Review: 2012 Nissan Altima
We drive the 2012 Nissan Altima
Web2Carz Senior Writer
Published: January 9th, 2012
When an automaker doesn’t have much new to add to an existing model—especially when said existing model is nearing the end of its lifecycle—the automaker often tries to find new ways to entice customers, particularly when it comes to option packages.
Which is how we found ourselves behind the wheel of a 2012 Nissan Altima 2.5 S with the new-for-2012 Value Package. Essentially, the Value Package is a $490 package that includes Bluetooth, a leather-wrapped steering wheel, automatic on/off headlamps, an auto-dimming rearview mirror, a Homelink system, a compass, and an auto up/down passenger window.
What's interesting is what this Altima didn't have that other Altimas do. No leather seats. No fog lamps. No navigation system. No satellite radio. No USB port. These are all options that can be had in other iterations of the Altima.
Features & Prices
Still, this particular tester did come standard with a tilt/telescope steering wheel, 16-inch wheels, cruise control, air conditioning, an auxiliary port, remote keyless entry, a push-button start, power windows and door locks, dual 12-volt DC outlets, and power mirrors, among other features. The exterior featured body-colored molding, mirrors, and bumpers. Standard safety items include ABS, traction control, and an anti-skid system.
Altimas are available with two engines--a 175-horse 2.5-liter four-cylinder and a 270-pony 3.5-liter V-6. Four-cylinder versions are available in base and S trim, while V-6s are dubbed SR. Only coupes can be had with a stick (a 6-speed), the rest get a continuously-variable automatic transmission (CVT).
What becomes immediately apparent upon entering the Altima is that this is a big car. It feels big, the interior is roomy, the trunk has plenty of space--extra-large Americans and their extra-large appetite for stuff will not want for room.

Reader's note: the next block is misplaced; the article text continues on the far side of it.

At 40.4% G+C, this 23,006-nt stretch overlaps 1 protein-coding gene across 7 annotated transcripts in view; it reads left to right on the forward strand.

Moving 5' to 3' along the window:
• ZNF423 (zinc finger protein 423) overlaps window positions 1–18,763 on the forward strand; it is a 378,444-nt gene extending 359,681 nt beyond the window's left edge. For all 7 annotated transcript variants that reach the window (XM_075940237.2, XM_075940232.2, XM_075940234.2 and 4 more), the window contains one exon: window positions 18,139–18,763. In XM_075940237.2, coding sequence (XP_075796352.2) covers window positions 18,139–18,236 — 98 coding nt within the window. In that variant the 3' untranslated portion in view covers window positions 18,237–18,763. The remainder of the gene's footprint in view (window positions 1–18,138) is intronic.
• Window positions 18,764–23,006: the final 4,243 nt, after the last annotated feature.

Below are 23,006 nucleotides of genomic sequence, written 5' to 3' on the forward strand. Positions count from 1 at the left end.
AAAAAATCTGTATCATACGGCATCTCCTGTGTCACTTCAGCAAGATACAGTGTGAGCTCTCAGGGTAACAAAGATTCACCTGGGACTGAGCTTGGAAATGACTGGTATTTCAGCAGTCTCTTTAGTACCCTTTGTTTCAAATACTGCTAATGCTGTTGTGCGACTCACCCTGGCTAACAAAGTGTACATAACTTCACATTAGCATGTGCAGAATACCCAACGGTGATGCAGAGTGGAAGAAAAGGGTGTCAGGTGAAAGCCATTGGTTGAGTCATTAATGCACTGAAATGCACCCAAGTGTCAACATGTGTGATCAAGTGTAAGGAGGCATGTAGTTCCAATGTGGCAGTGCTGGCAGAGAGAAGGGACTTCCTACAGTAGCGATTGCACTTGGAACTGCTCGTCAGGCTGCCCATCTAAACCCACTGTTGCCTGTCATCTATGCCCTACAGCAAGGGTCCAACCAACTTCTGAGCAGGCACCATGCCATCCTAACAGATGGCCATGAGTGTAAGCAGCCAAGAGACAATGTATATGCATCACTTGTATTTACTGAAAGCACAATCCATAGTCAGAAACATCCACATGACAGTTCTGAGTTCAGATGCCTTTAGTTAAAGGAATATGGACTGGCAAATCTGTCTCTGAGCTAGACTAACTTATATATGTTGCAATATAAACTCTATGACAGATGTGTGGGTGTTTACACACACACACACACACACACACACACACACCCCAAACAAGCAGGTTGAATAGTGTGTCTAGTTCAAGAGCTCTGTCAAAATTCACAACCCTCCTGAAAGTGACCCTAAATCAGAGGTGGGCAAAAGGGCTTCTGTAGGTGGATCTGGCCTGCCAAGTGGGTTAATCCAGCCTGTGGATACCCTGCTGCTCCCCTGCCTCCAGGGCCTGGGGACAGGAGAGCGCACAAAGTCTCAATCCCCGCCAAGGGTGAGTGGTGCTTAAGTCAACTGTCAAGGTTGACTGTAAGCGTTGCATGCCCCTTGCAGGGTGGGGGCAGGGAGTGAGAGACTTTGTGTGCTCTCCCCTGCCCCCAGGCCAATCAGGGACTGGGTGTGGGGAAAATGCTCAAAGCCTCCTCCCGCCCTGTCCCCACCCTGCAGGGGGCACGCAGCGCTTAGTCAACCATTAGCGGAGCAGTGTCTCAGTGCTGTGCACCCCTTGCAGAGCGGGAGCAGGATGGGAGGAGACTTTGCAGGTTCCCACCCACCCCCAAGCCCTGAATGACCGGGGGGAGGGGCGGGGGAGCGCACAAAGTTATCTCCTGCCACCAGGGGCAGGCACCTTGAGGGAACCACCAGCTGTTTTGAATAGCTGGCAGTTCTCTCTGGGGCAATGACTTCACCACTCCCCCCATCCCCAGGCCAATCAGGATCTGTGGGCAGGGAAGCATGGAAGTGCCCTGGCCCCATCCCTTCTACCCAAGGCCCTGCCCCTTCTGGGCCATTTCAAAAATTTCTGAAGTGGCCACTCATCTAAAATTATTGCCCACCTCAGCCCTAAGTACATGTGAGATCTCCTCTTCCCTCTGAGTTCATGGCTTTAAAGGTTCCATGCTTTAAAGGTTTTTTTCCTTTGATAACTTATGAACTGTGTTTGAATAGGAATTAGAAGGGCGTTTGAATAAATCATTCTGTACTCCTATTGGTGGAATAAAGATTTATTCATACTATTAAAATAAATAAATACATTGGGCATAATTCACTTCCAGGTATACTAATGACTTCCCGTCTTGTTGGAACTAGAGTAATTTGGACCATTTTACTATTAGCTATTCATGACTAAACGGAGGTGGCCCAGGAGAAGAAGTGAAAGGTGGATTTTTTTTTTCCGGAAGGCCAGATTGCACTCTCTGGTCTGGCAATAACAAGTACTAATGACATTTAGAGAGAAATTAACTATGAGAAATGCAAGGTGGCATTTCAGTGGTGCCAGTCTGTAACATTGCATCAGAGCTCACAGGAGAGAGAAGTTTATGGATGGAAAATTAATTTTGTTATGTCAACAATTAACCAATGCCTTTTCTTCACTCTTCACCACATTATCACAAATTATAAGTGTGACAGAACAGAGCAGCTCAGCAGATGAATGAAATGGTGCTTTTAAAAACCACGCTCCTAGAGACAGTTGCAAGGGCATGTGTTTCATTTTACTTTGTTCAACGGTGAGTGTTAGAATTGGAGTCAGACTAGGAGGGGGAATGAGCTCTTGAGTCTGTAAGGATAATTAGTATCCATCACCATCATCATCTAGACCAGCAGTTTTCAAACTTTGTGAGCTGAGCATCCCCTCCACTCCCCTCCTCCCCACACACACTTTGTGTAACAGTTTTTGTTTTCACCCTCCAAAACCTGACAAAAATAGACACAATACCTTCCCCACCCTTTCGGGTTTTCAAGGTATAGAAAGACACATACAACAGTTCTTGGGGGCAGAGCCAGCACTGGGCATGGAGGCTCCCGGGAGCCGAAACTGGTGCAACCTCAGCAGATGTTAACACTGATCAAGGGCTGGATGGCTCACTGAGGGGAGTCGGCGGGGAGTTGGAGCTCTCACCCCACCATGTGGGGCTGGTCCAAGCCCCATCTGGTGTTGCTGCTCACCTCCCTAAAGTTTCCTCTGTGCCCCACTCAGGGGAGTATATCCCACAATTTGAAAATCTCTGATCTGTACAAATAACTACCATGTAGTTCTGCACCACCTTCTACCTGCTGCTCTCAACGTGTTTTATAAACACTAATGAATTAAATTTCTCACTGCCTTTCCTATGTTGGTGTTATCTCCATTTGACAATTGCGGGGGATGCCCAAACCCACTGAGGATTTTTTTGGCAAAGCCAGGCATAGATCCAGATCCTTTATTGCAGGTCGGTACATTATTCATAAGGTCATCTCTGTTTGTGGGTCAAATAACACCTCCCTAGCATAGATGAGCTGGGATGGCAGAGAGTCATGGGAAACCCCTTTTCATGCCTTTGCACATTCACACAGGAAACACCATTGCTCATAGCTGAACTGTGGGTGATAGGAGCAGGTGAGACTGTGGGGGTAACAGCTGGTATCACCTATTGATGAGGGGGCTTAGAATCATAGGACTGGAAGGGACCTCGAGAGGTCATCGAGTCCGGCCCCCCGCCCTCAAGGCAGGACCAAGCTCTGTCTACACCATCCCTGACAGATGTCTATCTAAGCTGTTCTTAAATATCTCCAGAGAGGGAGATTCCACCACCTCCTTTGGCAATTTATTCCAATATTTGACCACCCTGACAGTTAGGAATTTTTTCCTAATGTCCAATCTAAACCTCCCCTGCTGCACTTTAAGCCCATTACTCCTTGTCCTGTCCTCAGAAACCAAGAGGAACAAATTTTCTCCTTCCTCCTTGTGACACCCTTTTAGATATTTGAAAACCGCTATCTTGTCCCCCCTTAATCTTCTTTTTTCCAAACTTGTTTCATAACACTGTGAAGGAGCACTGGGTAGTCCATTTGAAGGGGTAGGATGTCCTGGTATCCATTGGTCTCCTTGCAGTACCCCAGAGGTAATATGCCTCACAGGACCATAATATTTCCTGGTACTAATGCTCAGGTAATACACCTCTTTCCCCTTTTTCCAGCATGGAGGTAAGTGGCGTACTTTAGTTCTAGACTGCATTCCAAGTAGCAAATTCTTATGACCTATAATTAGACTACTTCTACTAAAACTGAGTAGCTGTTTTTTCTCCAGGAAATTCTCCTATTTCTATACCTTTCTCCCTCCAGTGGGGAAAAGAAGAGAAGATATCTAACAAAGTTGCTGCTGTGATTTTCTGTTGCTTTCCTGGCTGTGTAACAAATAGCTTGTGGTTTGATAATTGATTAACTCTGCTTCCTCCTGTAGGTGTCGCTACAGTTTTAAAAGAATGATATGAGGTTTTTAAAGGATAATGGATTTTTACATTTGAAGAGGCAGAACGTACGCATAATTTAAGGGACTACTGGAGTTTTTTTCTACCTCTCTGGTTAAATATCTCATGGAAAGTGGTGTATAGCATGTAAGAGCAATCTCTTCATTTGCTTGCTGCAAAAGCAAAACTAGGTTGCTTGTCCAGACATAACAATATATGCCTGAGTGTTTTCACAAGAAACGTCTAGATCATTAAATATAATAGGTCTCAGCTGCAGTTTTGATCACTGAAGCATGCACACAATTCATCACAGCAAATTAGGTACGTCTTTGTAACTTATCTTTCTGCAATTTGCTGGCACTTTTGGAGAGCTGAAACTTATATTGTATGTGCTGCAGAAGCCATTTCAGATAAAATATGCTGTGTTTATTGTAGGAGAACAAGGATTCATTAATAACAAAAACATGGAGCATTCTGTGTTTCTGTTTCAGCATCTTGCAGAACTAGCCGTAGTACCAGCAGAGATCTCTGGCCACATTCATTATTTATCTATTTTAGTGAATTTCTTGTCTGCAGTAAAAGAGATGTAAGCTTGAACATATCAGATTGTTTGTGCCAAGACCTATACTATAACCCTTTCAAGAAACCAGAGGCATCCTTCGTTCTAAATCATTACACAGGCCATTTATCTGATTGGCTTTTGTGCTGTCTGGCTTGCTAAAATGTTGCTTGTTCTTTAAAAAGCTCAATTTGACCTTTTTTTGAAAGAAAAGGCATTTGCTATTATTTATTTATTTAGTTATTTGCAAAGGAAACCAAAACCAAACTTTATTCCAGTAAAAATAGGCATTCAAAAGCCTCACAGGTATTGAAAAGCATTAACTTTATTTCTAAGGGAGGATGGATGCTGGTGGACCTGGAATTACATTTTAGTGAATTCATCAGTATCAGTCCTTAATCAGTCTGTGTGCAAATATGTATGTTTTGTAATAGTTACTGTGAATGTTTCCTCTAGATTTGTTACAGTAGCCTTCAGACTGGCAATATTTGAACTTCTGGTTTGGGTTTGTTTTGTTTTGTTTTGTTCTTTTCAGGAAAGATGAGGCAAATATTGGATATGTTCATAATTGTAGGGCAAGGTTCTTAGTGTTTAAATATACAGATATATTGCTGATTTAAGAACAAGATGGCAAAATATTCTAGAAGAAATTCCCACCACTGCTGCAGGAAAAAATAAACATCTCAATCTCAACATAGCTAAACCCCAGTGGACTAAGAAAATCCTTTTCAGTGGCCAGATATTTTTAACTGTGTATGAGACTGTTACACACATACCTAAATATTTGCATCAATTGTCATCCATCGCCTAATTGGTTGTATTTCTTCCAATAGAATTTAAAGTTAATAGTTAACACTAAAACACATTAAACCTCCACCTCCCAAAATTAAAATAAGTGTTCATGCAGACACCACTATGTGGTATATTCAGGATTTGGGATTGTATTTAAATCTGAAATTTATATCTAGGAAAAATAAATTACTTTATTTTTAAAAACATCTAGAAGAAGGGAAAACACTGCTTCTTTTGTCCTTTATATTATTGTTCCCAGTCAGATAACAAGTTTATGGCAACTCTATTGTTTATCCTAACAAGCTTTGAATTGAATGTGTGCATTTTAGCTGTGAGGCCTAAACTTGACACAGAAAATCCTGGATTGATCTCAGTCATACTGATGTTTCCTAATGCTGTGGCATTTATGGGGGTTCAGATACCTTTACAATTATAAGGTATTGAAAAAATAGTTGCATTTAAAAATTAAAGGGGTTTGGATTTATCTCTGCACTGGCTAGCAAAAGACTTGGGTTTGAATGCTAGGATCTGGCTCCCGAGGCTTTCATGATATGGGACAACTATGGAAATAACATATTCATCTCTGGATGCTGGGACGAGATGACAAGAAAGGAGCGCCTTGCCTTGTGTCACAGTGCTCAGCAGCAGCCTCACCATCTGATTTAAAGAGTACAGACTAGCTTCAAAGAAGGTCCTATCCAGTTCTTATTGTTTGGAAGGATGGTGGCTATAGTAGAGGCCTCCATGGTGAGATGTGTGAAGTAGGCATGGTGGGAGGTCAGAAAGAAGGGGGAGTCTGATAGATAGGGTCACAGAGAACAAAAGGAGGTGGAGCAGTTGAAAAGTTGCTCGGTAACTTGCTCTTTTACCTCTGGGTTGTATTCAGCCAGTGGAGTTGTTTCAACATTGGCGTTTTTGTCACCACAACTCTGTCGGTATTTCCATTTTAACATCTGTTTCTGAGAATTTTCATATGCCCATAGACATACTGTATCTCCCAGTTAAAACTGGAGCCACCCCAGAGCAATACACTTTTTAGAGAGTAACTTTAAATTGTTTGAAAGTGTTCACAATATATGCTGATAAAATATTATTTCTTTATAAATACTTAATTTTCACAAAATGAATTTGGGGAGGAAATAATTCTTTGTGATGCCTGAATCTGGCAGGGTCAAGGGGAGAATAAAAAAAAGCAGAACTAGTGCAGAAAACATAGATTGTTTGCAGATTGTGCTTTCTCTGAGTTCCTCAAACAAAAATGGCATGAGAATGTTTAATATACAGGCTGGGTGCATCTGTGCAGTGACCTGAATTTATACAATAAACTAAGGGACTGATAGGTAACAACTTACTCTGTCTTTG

Any reservations one has about the ability of a four-cylinder to move the Altima around need only step on the gas to be convinced--the Altima pulls nicely. The CVT's shifting behavior--CVTs do not upshift like conventional gearboxes--is a bit off-putting, but one gets used to it, and it seems well-matched to the engine.
It handles competently, although you never forget that you're driving a mid-size sedan. Don't bother with Laguna Seca, stick to the carpool lane. You want sport? Nissan will show you a nice Infiniti G at their luxury division's showroom down the street.
Keep the Altima in suburban-cruise mode, though, and you'll be fine. The ride is on the softer side, somewhere between Camryville and Accordtown, but it does take some pain out of the daily commute.
Really, it all circles back to that svelte four-banger under the hood. Not only does it get the Altima going, but it sounds good doing it, with the volume control remaining appropriately muted until the higher RPM levels are reached.
Family car buyers often care not about such things as performance, worrying more about space, fuel economy, safety, features, and utility. We've already noted the car's size, and safety and utility are par for the course. That leaves features--since other Altimas offer all of today's must-have coddling options, we suspect the Value Package will find its way into the hands of buyers who care more about their bank account than such things. Not to mention rental fleets, as much as Nissan might hate to hear the "R" word.
The exterior design remains handsome if familiar, but the interior is due for an update. Nothing lasts forever, and the Altima's interior design proves that mantra nicely.
Fuel economy? Well, the EPA rates it at a numerically palindromic 23 mpg city and 32 highway, and we averaged 18.8 mpg in plenty of commuting duty.
How much value does the Value Package bring? Well, our car started out at $22,570 and there were a few other options. Those were splash guards ($140), a floor and trunk mat set ($180), an under-floor trunk organizer with a first-aid/emergency kit ($140), and aluminum kick plates ($170). Add another $760 for destination and it totals out to $24,450.
The Altima has always presented itself as a sportier, swoopier alternative to the Camry, and for the most part it succeeds. We'd forego the Value Package and spend some more $$ for more luxury, but we can't argue with the four-cylinder's grunt.
Nor with the price. It's called the Value Package for reason.
• For more information such as specs, prices, and photos of the 2012 Nissan Altima, click here: 2012 Nissan Altima.